In reading the post I shared on Thursday about Paul Carrick Brunson’s 2012, I was reminded to reflect on my own. There was something different about this year. Something scary.
I realized I had kids.
Two were born in 2008. The next in 2011. The third and fourth in 2012. I tried to be responsible, you know? I wanted to take care of them all at the same (damn) time. But the harder I tried, the more I failed. Especially when one passed away around my birthday in 2011. After that, I found myself neglecting one, then another, and another. Nowadays the majority of my time is dedicated to the remaining oldest. He’s at an important developmental point, and if I’m not active in his life now, there’s no telling what he’ll grow up to be. It’s tough. Really tough. Especially since people notice and call me out on it. “What about the other ones?” they ask. When will I be the father to all my children the way I announced I would be?
I’d love for all of them to be a part of my life, but it’s just not possible. I don’t have the resources to take care of all these kids. Even with a few more hours in my day or a few more dollars in my pocket, it’d be a struggle — a balancing act that I couldn’t confidently maintain. These kids are projects in the most literal sense. Let me tell you about each of them:
In 2008, I started a blog with two friends called Three Ways to Take It. In was our first real foray into the blogosphere. Given my penchant for the pen and the inner workings of the web, the site became my passion. I was convinced we’d go on a world tour speaking about what it meant to be young and Black. And it seemed that way at first. Within a year, we were an award-winning blog with a thriving community. It was a good sign, but it’s hard to go straight to the top when when your counterparts want to go different directions.
I was drawn to the web. They were drawn to their careers. One went on to be a lawyer and just landed the non-practicing job of her dreams. The other is now a blooming creative in the advertising industry.
We put the site to rest in March 2011. They were each great parents to their only children, while I struggled through fatherhood. There’s a reason they’re further on their path. (I know I’m making a crucial mistake here, but it’s worth noting.)
In late 2008, the original and now married SBM put out the bat signal for additional writers. My girl at the time told me about it and I gladly thee SBM up. I started writing for the site on a weekly basis — sometimes twice a week. Over time, I realized we had something with the potential to be epic. My involvement stepped up to the point that in February 2011, I officially took over the show. If you’ve been around for a while, you’ve seen the evolution. If you joined the party recently, know that a lot has changed in the last 22 months.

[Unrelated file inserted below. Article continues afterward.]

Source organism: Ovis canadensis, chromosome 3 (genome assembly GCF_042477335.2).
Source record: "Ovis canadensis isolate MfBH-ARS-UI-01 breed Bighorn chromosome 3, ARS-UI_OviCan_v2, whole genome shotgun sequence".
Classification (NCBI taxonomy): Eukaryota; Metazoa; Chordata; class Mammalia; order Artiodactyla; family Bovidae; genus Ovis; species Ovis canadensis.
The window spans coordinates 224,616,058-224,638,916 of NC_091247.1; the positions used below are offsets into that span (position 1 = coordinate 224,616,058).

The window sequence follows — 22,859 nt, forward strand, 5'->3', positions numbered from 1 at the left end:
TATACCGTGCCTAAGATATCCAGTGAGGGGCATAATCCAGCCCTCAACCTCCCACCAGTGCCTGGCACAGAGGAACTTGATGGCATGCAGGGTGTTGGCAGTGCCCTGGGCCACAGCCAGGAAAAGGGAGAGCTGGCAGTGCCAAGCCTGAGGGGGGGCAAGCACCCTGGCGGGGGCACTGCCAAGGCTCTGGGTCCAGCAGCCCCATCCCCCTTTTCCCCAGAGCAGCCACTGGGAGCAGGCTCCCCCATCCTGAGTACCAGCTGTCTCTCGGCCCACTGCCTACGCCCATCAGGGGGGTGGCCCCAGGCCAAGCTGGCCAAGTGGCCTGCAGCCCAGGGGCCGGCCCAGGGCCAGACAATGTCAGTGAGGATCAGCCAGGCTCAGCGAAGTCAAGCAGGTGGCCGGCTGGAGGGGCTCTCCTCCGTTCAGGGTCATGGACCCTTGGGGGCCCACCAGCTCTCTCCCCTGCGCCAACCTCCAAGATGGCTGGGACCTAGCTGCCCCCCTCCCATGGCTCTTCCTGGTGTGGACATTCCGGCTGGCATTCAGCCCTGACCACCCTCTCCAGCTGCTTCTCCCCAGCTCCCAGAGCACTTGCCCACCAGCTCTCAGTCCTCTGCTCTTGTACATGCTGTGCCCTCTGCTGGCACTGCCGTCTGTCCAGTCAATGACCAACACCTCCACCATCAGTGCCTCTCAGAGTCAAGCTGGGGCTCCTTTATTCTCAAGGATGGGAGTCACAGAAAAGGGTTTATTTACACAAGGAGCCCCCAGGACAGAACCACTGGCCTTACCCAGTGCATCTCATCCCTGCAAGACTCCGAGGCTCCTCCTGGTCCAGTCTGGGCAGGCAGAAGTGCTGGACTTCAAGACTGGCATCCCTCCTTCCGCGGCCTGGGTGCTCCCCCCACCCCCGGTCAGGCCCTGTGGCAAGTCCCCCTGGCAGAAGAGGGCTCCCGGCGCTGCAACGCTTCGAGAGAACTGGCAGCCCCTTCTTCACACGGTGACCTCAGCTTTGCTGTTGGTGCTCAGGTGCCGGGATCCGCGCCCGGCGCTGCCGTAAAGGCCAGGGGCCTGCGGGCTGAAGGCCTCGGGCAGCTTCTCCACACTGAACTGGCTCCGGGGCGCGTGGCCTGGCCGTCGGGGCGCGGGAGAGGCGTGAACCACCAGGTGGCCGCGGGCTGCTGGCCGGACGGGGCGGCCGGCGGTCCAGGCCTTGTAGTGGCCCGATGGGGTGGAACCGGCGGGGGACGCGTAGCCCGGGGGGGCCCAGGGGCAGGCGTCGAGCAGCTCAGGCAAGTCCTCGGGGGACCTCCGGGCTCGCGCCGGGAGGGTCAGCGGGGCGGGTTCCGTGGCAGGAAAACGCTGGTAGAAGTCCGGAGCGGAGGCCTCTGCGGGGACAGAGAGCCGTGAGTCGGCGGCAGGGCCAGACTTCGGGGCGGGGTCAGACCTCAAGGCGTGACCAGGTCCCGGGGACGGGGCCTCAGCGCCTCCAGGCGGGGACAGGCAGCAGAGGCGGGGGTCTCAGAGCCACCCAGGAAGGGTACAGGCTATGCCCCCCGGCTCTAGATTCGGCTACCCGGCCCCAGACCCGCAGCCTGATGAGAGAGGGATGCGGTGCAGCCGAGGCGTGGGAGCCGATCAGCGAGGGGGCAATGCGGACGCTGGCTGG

I’ve learned over time this isn’t a two hour a week hobby. It’s a 20 hour job. There’s a lot of technical stuff that goes into running a site. That doesn’t even factor in the writing. I won’t get into the specifics, but I’ll just say that when the site goes down at midnight or in the middle of the day, it’s a lot like a crying baby. You hear it, but if you ignore it, you’ll just feel like a terrible person.
Whether you see me in the comments or not, a day doesn’t go by that I don’t spend hours thinking about how we can be better or doing something that makes us better. I’m not trying to toot my own horn, but as I’m reflecting, I can’t ignore how much heart and soul I’ve put into this SBM thing. So much so that I know there’s no turning back. Though awful to say, I know that it has the most potential of all my children right now.
2013 has to be the year. It has to. I will not let us fade to black. But, this has also required some tough decisions which I’ll come back to.
The Unspoken Child: Freelance Writing
In October 2011, I started freelance writing about relationships for a known online magazine once a week. I also occasionally guest-posted on other sites. The relationship article freelancing ended in November 2012. The first step to becoming a better father.